The List: The World’s Most Unexpected Crime Waves
Thanks to both the forces of globalization and the worsening financial crisis, criminal activity is spreading to some surprising places and groups. Here are five crime waves that authorities never saw coming.
MOGENS FLINDT/AFP/Getty Image
MOGENS FLINDT/AFP/Getty Image
The perpetrators: rival Copenhagen drug gangs
Scene of the crimes: Something may indeed be rotten in one of Europe’s safest and most prosperous countries as authorities struggle to contain a worrisome surge in drug-related violence. The troubles began in Christiania, Copenhagen’s famous squatter district. Once known as a haven for hippies and artists, the area has become overrun with hard-drug use. Authorities moved to clamp down on drug dealing in Christiania in 2004, but criminal activity has since spread to the rest of the city. Copenhagen has seen 60 shootings, most of them drug-related, in the last six months, prompting the government to enact sweeping new drug laws including longer prison terms and increased surveillance power for police.
Although the violence may appear insignificant by many countries’ standards (only three have been killed and 25 injured in the current drug war), it stands out in normally placid Denmark, and the government fears it could exacerbate racial tensions brought on by the country’s recent influx of Middle Eastern immigrants. Like a Scandinavian West Side Story, the two primary gangs involved in the war are the Hells Angels, comprising ethnic Danes, and the Black Cobras, which is mostly Middle Eastern. Immigrants rights groups are already complaining of discriminatory policing and unequal sentencing as authorities clamp down.
YOSHIKAZU TSUNO/AFP/Getty Images JAPAN
The perpetrators: the disenchanted elderly
Scene of the crimes: Japan is facing an increasing problem of crime committed by the elderly. Between 2002 and 2007, arrests of people over 65 more than doubled while the overall crime rate decreased. Seniors were responsible for one in seven crimes last year. Pickpocketing and robbery are the most common offenses, though assaults by the elderly have increased by a factor of 17 as well.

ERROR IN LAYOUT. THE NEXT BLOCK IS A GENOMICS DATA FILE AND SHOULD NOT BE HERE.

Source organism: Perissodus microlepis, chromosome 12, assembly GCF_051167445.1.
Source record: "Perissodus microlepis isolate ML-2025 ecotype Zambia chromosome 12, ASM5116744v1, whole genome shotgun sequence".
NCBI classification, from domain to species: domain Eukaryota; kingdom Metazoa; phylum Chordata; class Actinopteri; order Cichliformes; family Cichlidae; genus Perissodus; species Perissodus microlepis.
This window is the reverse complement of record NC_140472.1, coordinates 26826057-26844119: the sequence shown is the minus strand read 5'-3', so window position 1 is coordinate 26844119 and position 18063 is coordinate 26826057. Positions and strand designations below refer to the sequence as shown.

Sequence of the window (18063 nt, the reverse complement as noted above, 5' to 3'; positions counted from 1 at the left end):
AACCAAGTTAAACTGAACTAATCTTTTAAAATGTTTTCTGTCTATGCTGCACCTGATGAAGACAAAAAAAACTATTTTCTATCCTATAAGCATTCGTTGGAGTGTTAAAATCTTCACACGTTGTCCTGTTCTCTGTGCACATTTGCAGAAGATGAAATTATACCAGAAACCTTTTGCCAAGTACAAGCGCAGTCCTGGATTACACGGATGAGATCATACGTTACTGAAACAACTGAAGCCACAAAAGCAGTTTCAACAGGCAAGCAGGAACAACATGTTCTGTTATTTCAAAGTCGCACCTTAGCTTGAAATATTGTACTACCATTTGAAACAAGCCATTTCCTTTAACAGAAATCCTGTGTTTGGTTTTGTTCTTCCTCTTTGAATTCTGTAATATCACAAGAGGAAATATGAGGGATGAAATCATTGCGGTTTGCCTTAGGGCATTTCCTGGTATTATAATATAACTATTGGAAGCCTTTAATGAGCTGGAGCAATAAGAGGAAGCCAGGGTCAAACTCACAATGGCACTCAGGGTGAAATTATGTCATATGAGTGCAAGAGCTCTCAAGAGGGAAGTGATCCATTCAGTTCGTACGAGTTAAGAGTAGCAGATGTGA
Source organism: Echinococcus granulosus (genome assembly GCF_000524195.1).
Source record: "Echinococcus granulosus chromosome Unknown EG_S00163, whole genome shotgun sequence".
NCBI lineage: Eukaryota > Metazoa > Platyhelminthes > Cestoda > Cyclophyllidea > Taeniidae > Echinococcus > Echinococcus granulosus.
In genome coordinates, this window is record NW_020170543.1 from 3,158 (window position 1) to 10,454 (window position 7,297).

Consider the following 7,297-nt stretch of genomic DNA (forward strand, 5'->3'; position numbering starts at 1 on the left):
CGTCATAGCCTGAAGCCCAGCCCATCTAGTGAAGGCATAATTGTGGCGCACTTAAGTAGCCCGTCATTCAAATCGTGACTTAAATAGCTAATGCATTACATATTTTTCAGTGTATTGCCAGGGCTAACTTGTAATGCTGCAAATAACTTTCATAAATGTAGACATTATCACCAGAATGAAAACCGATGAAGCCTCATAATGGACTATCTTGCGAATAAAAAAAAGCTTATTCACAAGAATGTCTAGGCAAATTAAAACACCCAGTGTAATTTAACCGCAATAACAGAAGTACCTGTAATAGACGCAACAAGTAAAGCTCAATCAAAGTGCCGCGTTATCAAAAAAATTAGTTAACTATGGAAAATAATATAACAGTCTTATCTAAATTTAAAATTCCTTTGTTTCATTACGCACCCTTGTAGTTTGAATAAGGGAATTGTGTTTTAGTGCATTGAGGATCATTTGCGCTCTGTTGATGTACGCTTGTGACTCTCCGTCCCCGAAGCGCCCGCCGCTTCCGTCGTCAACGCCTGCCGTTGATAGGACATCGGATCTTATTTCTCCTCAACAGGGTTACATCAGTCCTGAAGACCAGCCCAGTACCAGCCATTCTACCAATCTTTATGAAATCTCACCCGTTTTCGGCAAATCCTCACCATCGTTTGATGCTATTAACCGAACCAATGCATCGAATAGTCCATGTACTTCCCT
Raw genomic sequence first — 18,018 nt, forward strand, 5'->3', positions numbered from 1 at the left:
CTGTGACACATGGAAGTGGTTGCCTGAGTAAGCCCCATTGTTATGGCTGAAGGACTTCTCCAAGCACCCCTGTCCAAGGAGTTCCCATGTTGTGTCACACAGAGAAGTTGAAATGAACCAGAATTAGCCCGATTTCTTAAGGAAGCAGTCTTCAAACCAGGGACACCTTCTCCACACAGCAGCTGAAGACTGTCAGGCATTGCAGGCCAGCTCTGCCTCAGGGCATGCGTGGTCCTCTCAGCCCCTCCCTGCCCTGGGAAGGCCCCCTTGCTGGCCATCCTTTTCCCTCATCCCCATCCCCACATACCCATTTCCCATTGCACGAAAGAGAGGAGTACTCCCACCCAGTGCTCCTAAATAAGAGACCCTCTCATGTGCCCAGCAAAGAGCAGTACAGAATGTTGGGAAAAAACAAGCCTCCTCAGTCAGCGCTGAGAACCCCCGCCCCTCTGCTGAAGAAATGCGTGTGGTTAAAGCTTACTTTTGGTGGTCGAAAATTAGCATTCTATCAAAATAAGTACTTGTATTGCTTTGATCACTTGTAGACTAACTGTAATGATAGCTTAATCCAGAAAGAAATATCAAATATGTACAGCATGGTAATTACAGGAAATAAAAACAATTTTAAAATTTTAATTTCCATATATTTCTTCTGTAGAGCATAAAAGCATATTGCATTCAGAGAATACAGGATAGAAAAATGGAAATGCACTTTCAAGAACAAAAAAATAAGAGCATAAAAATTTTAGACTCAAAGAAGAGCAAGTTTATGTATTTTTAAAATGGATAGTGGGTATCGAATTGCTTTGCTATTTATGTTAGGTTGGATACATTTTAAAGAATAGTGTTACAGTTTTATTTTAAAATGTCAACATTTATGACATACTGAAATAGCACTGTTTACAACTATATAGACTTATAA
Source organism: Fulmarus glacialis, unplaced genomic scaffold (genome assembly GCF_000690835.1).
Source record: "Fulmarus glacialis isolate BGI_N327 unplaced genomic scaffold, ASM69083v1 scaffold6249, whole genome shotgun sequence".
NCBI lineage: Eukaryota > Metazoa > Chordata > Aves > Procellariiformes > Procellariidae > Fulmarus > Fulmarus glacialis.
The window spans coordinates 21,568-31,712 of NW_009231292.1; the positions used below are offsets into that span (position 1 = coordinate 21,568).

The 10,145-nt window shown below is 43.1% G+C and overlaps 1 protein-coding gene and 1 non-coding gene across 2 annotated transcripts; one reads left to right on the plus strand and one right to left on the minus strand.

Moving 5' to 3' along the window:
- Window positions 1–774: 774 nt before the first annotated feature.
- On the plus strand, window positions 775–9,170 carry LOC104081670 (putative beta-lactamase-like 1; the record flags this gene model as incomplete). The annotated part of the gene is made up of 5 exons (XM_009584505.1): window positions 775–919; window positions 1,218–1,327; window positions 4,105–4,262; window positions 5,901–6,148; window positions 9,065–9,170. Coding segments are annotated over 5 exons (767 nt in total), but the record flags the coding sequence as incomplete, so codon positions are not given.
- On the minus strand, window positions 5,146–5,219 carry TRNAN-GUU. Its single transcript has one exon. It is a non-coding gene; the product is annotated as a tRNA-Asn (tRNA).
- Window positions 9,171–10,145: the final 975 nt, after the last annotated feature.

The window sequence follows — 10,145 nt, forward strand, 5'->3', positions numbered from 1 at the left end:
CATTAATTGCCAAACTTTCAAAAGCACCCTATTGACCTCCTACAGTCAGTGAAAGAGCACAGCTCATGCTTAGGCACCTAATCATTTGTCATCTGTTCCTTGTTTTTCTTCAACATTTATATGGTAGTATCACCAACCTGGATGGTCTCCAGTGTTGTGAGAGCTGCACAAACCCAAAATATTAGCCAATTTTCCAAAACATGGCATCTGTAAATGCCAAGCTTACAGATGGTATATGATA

It’s a bit hard not to be amused by stories like that of the man who robbed a Nagoya grocery store with a knife last year and made a successful getaway despite needing a cane to walk, but the problem is actually a very serious one as Japan’s elderly population mushrooms. Japanese social scientists blame the gray crime wave on economic distress brought on by the country’s stagnant economy and the breakdown of the traditional family structure. It’s very difficult to live on their small pensions, so if they don’t have relatives to support them they get backed into a financial corner and become isolated, a criminology professor in Kyoto told Australia’s The Age. The government is now spending 8.3 billion yen to build three prison wards outfitted with walkers and support rails.
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The perpetrators: marginalized youths and migrant workers
Scene of the crimes: China’s social ills may be many, but thanks partly to its draconian law-enforcement practices, crime has not traditionally been one of them. That might be changing these days thanks to the social instability brought on by the country’s massive internal migration and the financial crisis. The number of criminal cases per year has more than doubled since the 1990s. Perhaps more troublingly, crimes committed by minors doubled in the last decade and, according to the China Daily, now account for 10 percent of criminal sentences by Chinese courts. Rural youths left behind as their parents migrate to cities for work are thought to be the root of the problem. Chinese police launched a crackdown on rural crime in 2007.